Some staff complained of poor morale and a bullying culture. But inspectors praised staff at Broadmoor for showing a “real concern” for patients and a desire to help them progress towards recovery. A redeveloped site at Broadmoor, in Berkshire, is due to open in 2017. It has about 240 inpatients, of which 37 were in long-term segregation at the time of the inspection.

Cyclists using Boris ‘Crossrail for bikes’ superhighway ‘at risk’ from drive-thru McDonald’s


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Cyclists using Boris Johnson’s new “Crossrail for bikes” superhighway would be placed in danger if a new McDonald’s drive-thru restaurant were built alongside it, a planning inquiry was due to hear today [Weds from 10am].
Ealing council and the Mayor’s cycling commissioner Andrew Gilligan fear that drivers heading to the proposed fast-food takeaway on the A40 at Gypsy Corner in Acton would cut across the cycle route at high speed.

The council initially granted permission for the two-storey restaurant in February but revered its decision a month later when the Mayor confirmed the east-west superhighway, which links Acton and Barking, would be built.

McDonald’s appealed to a planning inspector against the council’s refusal, though there were hopes today that a compromise could be struck by creating a different entrance route off Western Avenue.

It is believed the restaurant franchisee, Atul Pathak, supports the cycle superhighway but McDonald’s corporate headquarters wants to win approval for the original scheme.

In a joint statement in advance of the hearing, Mr Gilligan and Ealing leader Julian Bell said: “The franchisee who will actually be operating the new restaurant is perfectly happy to accept an entrance that does not compromise the new cycle superhighway.

“McDonalds corporate headquarters, however, has insisted on aggressively fighting for an entrance which both of us believe to be unsafe.”

A McDonald’s spokesman said: “We are excited about our plans to invest and create jobs in North Acton. Over the last year we have worked alongside all of the parties involved to ensure that a new restaurant supports the plans for a new cycle superhighway. We are confident that this is the case and look forward to the inquiry’s decision.”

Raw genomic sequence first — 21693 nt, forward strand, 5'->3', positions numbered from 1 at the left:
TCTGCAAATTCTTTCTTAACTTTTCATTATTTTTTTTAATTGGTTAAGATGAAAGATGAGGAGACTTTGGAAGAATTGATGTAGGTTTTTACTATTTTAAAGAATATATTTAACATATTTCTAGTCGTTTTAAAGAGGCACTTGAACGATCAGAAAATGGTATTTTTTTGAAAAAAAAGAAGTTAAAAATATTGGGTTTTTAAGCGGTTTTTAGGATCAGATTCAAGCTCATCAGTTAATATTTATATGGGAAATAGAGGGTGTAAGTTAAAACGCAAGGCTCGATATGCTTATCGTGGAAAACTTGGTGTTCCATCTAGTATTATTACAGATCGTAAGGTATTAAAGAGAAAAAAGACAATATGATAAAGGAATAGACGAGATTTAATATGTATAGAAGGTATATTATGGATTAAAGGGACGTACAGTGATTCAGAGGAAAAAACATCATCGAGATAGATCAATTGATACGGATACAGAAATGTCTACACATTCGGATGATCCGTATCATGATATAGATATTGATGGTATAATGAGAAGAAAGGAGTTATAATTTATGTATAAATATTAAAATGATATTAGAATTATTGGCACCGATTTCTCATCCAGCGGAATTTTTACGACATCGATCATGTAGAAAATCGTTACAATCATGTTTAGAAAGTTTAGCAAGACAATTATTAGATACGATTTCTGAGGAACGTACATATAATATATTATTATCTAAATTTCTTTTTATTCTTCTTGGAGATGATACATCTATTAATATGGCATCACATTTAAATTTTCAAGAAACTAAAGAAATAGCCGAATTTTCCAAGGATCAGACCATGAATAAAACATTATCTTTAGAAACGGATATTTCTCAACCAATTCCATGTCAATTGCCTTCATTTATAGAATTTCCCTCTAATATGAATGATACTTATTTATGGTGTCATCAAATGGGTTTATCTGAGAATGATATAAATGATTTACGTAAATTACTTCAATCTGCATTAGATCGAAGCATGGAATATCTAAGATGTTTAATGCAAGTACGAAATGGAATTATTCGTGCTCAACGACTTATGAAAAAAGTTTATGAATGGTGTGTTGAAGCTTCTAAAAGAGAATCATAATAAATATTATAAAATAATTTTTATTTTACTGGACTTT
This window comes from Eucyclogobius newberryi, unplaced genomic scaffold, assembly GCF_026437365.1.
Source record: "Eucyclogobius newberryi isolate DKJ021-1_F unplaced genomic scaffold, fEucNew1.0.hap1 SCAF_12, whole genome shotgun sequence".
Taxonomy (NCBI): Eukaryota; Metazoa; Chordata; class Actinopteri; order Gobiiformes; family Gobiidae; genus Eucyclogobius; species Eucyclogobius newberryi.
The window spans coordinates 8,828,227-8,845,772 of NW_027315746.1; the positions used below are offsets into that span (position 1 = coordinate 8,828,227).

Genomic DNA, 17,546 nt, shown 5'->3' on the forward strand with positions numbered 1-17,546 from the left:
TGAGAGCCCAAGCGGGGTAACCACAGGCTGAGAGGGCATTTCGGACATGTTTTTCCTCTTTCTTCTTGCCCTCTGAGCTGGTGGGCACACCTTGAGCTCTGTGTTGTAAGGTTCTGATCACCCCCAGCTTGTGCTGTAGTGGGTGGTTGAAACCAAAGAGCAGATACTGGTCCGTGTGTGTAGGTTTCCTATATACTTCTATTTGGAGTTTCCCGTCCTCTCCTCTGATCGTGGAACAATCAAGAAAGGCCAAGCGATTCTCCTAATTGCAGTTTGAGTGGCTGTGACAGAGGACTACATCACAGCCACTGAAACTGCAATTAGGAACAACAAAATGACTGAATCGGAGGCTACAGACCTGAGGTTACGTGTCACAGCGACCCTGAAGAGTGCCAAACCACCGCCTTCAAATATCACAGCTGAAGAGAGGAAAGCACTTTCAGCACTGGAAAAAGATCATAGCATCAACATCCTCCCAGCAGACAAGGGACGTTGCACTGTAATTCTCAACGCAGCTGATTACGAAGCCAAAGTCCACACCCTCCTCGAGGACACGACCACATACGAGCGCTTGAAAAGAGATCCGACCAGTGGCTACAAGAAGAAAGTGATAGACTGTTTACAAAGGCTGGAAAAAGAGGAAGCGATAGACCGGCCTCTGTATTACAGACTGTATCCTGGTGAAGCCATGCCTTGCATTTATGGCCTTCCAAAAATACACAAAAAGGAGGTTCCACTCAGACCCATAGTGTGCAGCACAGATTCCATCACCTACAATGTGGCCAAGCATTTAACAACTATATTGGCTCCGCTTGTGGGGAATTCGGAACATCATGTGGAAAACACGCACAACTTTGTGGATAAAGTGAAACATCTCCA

London’s deadliest road gets new junction to protect cyclists from left-turning vehicles


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The UK’s first junction designed to protect cyclists from being hit by left-turning vehicles was unveiled today on London’s deadliest road.

Transport for London has introduced the changes on the Mayor’s Cycle Superhighway 2 on Whitechapel Road, at its junction with Cambridge Heath Road.

The new layout uses traffic lights to hold back traffic wanting to turn left, while allowing cyclists and vehicles heading straight on to go first. Cyclists are held at a red light when vehicles get a green light to turn left.

The chosen junction is not one of the most problematic but CS2 has been the location for a number of fatalities, including at Aldgate and Bow. Victims have included Philipine de Gerin-Ricard and Brian Dorling.

All 11 major junctions along the superhighway – currently being segregated from vehicles along almost its entire length – will feature such “early release” junctions for cyclists by next year. The junctions will also be introduced elsewhere in London.

London mayor Boris Johnson said: “I made a firm commitment that we would upgrade cycle superhighway 2 to ensure that cyclists get the time and the space they need to cycle safely. That’s exactly what’s happening here in east London.

“The innovations we’re using at Cambridge Heath are a fantastic taster of the raft of improvements that are coming down the track, ensuring that people can cycle safely and more confidently in our city.”

There is also a two-stage right turn for cyclists. About 85 per cent of cyclist collisions happen at junctions, mostly involving turning traffic. TfL hopes the new system will reduce the number of cyclists injured in London. A total of 5,146 were injured last year – the highest figure since 1989.